BIOL 420 Principles of Zoology  (5)
BIOL 430 Anatomy and Physiology  (5)
BIOL 431 Anatomy and Physiology  (5)
BIOL 440 General Microbiology  (4)
BIOL 462 Genetics in Contemporary Human Society  (3)
CHEM 300 Beginning Chemistry  (4)
CHEM 305 Introduction to Chemistry  (5)
CHEM 306 Introduction to Organic and Biological Chemistry  (5)
CHEM 309 Integrated General, Organic, and Biological Chemistry  (5)
CHEM 321 Environmental Chemistry  (3)
CHEM 322 Environmental Chemistry Laboratory  (1)
CHEM 400 General Chemistry I  (5)
CHEM 401 General Chemistry II  (5)
CHEM 420 Organic Chemistry I  (5)
CHEM 421 Organic Chemistry II  (5)
ENGR 304 How Things Work  (3)
GEOG 300 Physical Geography: Exploring Earth's Environmental Systems  (3)
GEOG 301 Physical Geography Laboratory  (1)
GEOG 305 Global Climate Change  (3)
GEOG 306 Weather and Climate  (3)
GEOL 300 Physical Geology  (3)
GEOL 301 Physical Geology Laboratory  (1)
GEOL 305 Earth Science  (3)
GEOL 306 Earth Science Laboratory  (1)
GEOL 310 Historical Geology  (3)
GEOL 311 Historical Geology Laboratory  (1)
GEOL 330 Introduction to Oceanography  (3)
GEOL 390 Field Studies in Geology  (1 - 4)
PHYS 310 Conceptual Physics  (3)
PHYS 350 General Physics  (4)
PHYS 360 General Physics  (4)
PHYS 370 Introductory Physics - Mechanics and Thermodynamics  (5)
PHYS 380 Introductory Physics - Electricity and Magnetism, Light and Modern Physics  (5)
PHYS 411 Mechanics of Solids and Fluids  (4)
PHYS 421 Electricity and Magnetism  (4)
PHYS 431 Heat, Waves, Light and Modern Physics  (4)
Total Units: 18

1Courses used in A or B above will not count towards C, except units exceeding the 4 or 3 unit minimum in A and B. For example, a student completing the 5 unit CHEM 309 under B could apply 2 of those units towards C. A total of 18 science units is required.

Student Learning Outcomes

Upon completion of this program, the student will be able to:

explain the core perspectives of the scientific method and apply it to at least one scientific discipline. (SLO 1)

solve introductory problems of a conceptual and/or numerical nature of at least one scientific discipline. (SLO 2)

accurately apply the basic vocabulary and concepts of at least one scientific discipline verbally and in writing. (SLO 3)

recognize the use and misuse of scientific concepts in society including politics and the media. (SLO 4)

Chemistry (CHEM) Courses

CHEM 300 Beginning Chemistry

Units: 4

Hours: 54 hours LEC; 54 hours LAB

Prerequisite: MATH 100 or 102 with a grade of "C" or better

Advisory: Completion of or concurrent enrollment in MATH 120.

Transferable: CSU; UC (1) No credit for CHEM 300 if taken after 305 or 307)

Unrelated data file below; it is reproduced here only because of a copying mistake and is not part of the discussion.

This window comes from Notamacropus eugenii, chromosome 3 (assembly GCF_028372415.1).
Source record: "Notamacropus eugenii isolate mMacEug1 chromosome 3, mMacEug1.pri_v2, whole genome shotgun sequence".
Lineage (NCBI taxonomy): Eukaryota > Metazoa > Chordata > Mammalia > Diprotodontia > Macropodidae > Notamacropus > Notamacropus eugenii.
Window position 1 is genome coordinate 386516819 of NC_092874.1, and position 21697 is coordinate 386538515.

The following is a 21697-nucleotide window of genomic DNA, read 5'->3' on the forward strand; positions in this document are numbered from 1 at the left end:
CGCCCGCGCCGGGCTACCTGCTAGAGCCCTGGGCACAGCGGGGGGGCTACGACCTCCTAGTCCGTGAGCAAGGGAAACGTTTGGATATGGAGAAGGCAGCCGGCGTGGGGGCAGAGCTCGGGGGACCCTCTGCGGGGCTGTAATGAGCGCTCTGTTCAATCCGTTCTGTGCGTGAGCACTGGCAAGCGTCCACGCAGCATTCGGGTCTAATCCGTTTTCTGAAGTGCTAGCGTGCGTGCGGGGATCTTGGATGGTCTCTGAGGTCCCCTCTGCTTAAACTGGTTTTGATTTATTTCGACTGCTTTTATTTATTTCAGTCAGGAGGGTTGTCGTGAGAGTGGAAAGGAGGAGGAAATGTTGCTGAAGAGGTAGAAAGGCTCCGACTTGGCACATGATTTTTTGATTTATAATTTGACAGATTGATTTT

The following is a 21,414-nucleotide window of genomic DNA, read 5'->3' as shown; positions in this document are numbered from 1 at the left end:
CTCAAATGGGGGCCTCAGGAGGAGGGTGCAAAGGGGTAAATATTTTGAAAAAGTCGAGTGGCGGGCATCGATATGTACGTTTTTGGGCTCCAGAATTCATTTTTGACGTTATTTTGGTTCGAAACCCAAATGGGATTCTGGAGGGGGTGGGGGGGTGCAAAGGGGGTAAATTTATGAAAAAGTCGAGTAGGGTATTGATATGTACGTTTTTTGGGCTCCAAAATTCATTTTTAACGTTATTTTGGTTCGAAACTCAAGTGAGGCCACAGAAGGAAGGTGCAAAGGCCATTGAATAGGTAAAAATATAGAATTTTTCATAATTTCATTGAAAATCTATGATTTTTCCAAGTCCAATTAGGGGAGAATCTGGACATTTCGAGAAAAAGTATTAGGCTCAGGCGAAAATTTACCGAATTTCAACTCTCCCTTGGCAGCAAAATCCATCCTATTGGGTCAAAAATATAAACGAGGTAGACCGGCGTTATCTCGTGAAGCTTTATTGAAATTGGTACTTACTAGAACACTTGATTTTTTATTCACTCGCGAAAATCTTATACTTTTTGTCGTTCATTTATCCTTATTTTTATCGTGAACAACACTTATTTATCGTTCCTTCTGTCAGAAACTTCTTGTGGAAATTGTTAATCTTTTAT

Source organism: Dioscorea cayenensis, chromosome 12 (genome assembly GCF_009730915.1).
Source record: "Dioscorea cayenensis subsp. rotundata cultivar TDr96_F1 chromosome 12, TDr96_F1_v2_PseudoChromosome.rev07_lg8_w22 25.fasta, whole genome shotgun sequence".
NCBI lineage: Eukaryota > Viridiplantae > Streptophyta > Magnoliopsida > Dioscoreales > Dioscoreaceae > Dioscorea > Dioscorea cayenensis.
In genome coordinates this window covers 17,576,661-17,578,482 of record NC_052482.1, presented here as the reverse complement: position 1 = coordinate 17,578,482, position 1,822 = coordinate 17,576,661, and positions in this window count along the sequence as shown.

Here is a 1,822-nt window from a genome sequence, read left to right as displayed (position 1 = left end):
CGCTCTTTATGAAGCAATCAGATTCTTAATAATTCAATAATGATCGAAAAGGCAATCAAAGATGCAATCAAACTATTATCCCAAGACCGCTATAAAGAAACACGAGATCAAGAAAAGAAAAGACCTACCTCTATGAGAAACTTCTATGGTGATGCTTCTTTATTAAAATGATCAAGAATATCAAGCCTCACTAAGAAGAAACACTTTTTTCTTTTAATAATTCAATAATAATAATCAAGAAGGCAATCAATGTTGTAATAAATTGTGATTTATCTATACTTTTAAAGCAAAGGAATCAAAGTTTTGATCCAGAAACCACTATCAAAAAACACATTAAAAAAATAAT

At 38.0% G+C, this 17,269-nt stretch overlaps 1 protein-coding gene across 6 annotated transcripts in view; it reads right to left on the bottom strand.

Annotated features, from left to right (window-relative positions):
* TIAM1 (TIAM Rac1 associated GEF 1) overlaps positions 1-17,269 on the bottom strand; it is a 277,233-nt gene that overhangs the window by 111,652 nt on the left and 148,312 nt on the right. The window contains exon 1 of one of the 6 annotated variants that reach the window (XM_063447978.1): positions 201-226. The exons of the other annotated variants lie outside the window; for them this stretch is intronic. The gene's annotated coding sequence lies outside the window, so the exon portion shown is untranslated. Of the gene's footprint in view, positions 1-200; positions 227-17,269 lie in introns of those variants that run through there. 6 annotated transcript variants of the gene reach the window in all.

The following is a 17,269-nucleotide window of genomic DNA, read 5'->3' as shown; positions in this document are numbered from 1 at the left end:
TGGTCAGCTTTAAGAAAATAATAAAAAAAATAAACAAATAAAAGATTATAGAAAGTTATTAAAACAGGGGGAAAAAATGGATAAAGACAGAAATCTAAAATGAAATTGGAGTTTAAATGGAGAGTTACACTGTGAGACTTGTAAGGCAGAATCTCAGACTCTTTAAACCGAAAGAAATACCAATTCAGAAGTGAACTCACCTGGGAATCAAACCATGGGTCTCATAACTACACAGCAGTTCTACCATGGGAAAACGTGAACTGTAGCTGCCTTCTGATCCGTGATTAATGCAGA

CID: C-ID CHEM 101

This course covers an introduction to fundamental chemical concepts, problem-solving and laboratory skills. CHEM 300 is designed for students needing a comprehensive review of or intensive preparation in chemistry. This course is primarily intended to prepare students for CHEM 400.

Student Learning Outcomes

Upon completion of this course, the student will be able to:

SLO #1: CONCEPTUALIZE, MODEL, AND EXPLAIN FUNDAMENTAL CHEMICAL PRINCIPLES AND PROCESSES

CHEM 305 Introduction to Chemistry

Units: 5

Hours: 72 hours LEC; 54 hours LAB

Prerequisite: MATH 100 or 102 with a grade of "C" or better

Transferable: CSU; UC (1) CHEM 305, 306, 307, 308, 400, and 401 combined: maximum transfer credit is one series*; 2) No transfer credit for CHEM 305 or 307 if taken after CHEM 400)

CID: C-ID CHEM 101

This is a general chemistry course intended for students majoring in the allied health fields, such as nursing, physical therapy, dental hygiene, veterinary technology, and environmental technology. This course emphasizes the fundamental principles of chemistry: types of matter, physical and chemical processes, atomic and molecular structure, stoichiometry, properties and theories of gases, properties of solutions, acids and bases, equilibria, oxidation-reduction and an introduction to organic functional groups as they pertain to medicine or biological systems.

Student Learning Outcomes

Upon completion of this course, the student will be able to:

SLO #1: CONCEPTUALIZE, MODEL, AND EXPLAIN FUNDAMENTAL CHEMICAL PRINCIPLES AND PROCESSES

CHEM 306 Introduction to Organic and Biological Chemistry

Units: 5

Hours: 72 hours LEC; 54 hours LAB

Prerequisite: CHEM 305 with a grade of "C" or better

Transferable: CSU; UC (1) CHEM 305, 306, 307, 308, 400, and 401 combined: maximum transfer credit is one series*)

CID: C-ID CHEM 102

The organic chemistry portion of this course emphasizes the major classes of organic compounds: their structure, physical and chemical properties related to biological systems, and nomenclature. Some clinical and pharmacological aspects are also discussed. The biochemistry portion of this course emphasizes the structure and function of carbohydrates, proteins, and lipids in biological systems. Special topics include enzymes and enzyme regulation, drugs their bioavailability and metabolism.

Student Learning Outcomes

Upon completion of this course, the student will be able to:

SLO #1: CONCEPTUALIZE, MODEL, AND EXPLAIN FUNDAMENTAL CHEMICAL PRINCIPLES AND PROCESSES OF ORGANIC MOLECULES.